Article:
FUNCTIONAL VS. ACCOMPLISHMENT BASED RESUMES
Want to tell you a story about something that happens to us all the time in the Recruiting business. You meet a terrific candidate; say a Procurement Specialist, who has really strong skills in vendor & contract management and the end to end procurement lifecycle as well as all the high potential characteristics you absolutely know would be a fantastic attribute to one or more of your Strategic Sourcing clients (you could take this same story and apply it to Supply Chain, Retail, Finance and more). But for some reason no matter how hard you try, you just can’t get any company to bite even though you know this person is a really, really great find.
I know this frustration is something that crosses the mind of many a candidate and/or a Recruiter who knows they have a perfect fit on their hands but nothing seems to happen. Well here might be a reason why:
Candidate X (we’ll call him that to protect his confidentiality) has been working with one of Argentus’ senior Procurement/Supply Chain Recruiters for four to six months now. After sitting down and ‘scratching her head’ trying to figure out why Candidate X isn’t getting any ‘face time’ with her clients, she decides to take a fresh approach and rethink how he packages himself. Candidate X’s original resume, while well written and a good resume, was written functionally. For example, in a paragraph format, it read like a story…like a job description which is certainly a very traditional approach to resume writing. There is nothing wrong with presenting a resume like this but the downside is that with dozens of resumes to review, a functional resume appears like a ‘sea of words’ to the reader and critical keywords get LOST at a time when the candidate only has 30 seconds to communicate their suitability for the role they are applying for.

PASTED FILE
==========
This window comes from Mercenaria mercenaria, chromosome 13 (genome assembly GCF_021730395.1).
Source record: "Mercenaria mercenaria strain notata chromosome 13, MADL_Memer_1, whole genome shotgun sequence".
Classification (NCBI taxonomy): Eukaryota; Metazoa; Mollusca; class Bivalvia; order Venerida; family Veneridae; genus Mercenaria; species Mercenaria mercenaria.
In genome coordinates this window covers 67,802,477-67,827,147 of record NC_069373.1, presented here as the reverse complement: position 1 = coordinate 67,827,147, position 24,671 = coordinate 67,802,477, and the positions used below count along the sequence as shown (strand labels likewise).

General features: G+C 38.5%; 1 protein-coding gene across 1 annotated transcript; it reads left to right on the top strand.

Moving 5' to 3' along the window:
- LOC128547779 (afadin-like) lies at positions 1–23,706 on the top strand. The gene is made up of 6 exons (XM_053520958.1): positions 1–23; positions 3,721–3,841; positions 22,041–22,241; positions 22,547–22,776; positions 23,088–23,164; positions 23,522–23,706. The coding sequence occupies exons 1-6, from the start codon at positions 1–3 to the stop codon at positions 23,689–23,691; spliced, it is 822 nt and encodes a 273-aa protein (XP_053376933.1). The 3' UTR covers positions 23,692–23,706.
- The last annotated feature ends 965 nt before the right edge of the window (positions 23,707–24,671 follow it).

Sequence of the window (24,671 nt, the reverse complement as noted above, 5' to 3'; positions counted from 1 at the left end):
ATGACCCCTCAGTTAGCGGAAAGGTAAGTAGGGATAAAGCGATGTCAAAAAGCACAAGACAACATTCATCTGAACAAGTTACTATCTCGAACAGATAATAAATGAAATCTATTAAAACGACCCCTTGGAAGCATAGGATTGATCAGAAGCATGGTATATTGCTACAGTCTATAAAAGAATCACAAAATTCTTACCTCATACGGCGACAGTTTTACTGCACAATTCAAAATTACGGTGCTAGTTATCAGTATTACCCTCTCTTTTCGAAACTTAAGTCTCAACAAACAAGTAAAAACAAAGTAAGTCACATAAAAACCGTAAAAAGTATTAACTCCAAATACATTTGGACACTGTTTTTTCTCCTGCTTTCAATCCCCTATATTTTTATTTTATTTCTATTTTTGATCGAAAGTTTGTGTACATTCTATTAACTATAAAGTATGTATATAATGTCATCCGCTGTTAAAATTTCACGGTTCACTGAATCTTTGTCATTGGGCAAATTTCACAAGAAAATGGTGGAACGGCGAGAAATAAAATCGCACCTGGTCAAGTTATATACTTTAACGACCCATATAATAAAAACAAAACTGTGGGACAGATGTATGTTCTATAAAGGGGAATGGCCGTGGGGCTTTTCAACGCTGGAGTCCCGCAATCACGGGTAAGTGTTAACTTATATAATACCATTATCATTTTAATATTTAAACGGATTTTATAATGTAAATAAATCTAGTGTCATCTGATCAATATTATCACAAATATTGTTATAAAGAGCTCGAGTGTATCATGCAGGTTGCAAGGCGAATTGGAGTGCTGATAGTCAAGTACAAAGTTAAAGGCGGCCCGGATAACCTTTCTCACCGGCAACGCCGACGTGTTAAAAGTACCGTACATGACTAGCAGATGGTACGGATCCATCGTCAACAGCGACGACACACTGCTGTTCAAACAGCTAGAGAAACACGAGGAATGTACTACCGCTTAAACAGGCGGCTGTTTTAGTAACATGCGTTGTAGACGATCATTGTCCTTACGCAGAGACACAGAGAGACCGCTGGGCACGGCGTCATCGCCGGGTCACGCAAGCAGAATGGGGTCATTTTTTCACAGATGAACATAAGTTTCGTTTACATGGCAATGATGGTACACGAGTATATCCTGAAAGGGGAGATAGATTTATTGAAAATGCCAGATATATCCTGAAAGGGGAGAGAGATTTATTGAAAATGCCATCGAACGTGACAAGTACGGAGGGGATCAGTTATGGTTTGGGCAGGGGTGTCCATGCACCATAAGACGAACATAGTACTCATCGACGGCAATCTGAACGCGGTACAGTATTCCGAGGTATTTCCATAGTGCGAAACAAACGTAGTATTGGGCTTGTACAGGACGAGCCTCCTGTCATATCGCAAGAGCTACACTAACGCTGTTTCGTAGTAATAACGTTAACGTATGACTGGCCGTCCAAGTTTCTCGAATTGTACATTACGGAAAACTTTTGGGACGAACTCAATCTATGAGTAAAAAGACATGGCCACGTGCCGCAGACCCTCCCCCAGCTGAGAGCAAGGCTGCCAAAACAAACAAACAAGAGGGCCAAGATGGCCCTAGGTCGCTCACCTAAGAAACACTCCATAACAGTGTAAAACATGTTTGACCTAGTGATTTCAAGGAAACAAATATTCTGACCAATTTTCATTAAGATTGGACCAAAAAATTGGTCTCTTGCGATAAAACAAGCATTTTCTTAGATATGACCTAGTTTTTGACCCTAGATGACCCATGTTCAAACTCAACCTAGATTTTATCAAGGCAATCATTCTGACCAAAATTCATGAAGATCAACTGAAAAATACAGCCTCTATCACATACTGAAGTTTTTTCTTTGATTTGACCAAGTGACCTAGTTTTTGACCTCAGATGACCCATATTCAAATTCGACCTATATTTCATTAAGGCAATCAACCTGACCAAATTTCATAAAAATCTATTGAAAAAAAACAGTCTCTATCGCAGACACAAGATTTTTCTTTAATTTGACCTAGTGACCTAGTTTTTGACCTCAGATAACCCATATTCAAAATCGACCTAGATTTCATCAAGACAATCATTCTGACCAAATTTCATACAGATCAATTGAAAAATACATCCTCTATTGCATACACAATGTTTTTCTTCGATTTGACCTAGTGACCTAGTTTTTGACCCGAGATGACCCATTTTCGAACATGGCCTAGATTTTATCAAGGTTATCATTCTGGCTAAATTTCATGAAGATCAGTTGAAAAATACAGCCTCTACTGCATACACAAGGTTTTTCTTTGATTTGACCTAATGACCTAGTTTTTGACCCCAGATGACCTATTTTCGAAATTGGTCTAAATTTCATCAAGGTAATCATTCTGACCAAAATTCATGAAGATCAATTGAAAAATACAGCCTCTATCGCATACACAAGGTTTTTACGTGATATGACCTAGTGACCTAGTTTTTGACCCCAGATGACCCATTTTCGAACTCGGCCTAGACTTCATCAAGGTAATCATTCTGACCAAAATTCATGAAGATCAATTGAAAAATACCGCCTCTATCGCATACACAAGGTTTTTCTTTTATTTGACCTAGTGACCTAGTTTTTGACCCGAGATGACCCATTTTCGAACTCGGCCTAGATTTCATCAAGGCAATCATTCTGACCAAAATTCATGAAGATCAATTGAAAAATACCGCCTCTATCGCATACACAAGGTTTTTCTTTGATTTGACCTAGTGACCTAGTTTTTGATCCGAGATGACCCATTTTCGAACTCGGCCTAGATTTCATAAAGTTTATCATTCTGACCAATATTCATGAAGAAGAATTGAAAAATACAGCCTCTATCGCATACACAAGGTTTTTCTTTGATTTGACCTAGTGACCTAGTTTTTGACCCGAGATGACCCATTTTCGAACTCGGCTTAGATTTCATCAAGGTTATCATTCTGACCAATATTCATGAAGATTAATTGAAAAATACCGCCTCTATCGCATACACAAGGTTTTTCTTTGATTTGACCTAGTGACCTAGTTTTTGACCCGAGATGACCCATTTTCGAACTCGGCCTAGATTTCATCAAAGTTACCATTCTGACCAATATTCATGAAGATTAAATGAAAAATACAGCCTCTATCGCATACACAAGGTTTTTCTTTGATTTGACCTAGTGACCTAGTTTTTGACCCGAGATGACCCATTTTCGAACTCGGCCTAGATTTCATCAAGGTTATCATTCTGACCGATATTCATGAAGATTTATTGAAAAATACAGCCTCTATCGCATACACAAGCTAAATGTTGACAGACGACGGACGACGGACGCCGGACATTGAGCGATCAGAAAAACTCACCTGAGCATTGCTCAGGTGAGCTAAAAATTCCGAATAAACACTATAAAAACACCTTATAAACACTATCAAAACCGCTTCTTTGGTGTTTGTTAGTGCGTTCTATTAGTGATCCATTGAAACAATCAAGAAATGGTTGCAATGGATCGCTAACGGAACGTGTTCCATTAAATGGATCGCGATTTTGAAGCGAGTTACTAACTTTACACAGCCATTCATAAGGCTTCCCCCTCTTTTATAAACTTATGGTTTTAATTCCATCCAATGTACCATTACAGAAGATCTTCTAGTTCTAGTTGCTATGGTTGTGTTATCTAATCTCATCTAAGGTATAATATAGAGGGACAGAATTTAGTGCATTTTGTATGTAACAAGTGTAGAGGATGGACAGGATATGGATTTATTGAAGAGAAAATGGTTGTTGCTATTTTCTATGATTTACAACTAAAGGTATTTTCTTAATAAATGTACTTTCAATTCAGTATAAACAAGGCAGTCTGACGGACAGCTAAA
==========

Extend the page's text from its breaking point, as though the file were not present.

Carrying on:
The trail of breadcrumbs has to be very clearly marked and this is why an accomplishment based resume is really the better approach to branding for a new position.
So back to the story. Our recruiter got Candidate X to take a fresh look at his resume starting with a very targeted career profile. Being mindful to keep the flow very clean and simple, he was asked to list his 6 or 8 main specialties within Strategic Sourcing (for example – strategic procurement, contract law, public sector procurement, e-procurement, facilities, vendor management etc). This is exactly where those critical keywords come into play – people are very visual and want to make a match quickly. If they don’t see them you get put on the NO pile quickly.
Being as brief as possible, he was asked to list his key accomplishments in each role – no fluff and no blah blah, you get the drift. She asked him to think about how he was successful in each of the accomplishment areas and include them on the resume – this is tough but vitally important and pivotal to the new resume approach. For example, managed 50 RFPs simultaneous; negotiate a cost savings of $50 million over a five year term…etc etc.
Additionally, he also had a couple of contract positions throughout his career (which is becoming much more common) and he had not indicated that on his resume so he seemed jumpy which he wasn’t. She asked him to indicate contract positions beside the dates so there is a clear differentiation. Ending with education,what one ends up with is a substantial and meaty resume which stands out as a document which is fresh, different and targeted.
How the story ends. Within three weeks, Candidate X had four interviews and one job offer. Fantastic. Accomplishment resume over functional – YES, every time.
If you are a Supply Chain or Procurement Specialist and want us to critique your resume, call us
Over and out